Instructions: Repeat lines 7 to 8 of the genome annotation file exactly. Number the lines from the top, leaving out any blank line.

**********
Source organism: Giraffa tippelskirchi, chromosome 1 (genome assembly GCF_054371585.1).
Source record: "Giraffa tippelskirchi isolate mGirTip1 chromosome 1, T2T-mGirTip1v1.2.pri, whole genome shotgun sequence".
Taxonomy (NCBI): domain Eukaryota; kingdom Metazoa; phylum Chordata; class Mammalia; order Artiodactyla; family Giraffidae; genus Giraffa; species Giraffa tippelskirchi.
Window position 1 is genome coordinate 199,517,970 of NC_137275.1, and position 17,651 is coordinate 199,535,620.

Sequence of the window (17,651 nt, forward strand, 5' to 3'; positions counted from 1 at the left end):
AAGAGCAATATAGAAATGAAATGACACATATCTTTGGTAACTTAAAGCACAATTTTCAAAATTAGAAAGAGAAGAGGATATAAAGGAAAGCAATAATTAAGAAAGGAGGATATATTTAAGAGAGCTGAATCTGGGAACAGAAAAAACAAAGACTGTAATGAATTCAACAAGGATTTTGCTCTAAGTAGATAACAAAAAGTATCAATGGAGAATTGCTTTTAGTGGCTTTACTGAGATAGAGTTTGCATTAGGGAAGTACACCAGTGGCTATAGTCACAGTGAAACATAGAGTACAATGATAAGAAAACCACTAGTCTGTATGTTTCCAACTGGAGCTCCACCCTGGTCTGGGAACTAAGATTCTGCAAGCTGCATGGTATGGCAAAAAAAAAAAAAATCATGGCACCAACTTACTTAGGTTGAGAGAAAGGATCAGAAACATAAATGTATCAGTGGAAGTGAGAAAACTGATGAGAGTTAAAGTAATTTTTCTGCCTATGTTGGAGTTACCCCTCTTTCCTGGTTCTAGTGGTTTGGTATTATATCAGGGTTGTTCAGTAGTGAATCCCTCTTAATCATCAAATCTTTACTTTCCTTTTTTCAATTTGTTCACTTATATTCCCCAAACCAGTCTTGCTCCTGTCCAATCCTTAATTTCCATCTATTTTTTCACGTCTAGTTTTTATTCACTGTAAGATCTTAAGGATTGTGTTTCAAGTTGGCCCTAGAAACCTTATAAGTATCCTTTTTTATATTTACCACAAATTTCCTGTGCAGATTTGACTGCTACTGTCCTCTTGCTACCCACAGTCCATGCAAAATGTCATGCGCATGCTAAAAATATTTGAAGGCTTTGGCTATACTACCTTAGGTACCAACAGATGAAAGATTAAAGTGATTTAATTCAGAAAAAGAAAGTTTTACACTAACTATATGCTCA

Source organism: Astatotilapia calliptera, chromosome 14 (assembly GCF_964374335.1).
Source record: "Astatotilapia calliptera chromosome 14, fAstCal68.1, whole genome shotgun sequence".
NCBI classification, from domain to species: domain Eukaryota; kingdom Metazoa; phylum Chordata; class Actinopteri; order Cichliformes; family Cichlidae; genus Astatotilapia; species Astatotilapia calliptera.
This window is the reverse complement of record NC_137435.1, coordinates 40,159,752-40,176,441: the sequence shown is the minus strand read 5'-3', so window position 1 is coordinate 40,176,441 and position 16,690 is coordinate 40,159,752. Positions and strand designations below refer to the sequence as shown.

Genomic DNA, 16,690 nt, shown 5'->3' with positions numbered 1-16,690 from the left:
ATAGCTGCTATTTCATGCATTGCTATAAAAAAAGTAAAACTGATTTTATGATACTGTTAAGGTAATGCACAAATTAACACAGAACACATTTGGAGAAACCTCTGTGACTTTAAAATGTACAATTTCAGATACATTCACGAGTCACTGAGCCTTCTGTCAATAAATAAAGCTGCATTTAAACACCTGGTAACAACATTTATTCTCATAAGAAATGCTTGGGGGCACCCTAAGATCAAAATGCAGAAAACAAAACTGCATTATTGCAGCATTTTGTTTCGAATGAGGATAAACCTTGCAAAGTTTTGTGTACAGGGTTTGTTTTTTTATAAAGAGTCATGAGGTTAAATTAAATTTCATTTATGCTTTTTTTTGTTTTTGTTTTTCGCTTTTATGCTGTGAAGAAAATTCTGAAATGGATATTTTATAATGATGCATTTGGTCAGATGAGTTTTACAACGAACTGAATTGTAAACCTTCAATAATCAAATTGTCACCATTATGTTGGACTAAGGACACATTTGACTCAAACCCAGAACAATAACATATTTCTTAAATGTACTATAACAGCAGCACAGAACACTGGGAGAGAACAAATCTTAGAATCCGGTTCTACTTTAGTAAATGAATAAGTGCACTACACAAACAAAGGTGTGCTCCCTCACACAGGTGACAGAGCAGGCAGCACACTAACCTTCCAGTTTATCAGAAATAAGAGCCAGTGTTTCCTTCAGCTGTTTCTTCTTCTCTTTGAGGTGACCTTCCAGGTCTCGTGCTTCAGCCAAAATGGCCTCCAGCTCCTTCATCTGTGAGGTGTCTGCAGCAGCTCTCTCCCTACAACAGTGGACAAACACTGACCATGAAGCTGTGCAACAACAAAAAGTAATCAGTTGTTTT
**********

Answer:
Source organism: Astatotilapia calliptera, chromosome 14 (assembly GCF_964374335.1).
Source record: "Astatotilapia calliptera chromosome 14, fAstCal68.1, whole genome shotgun sequence".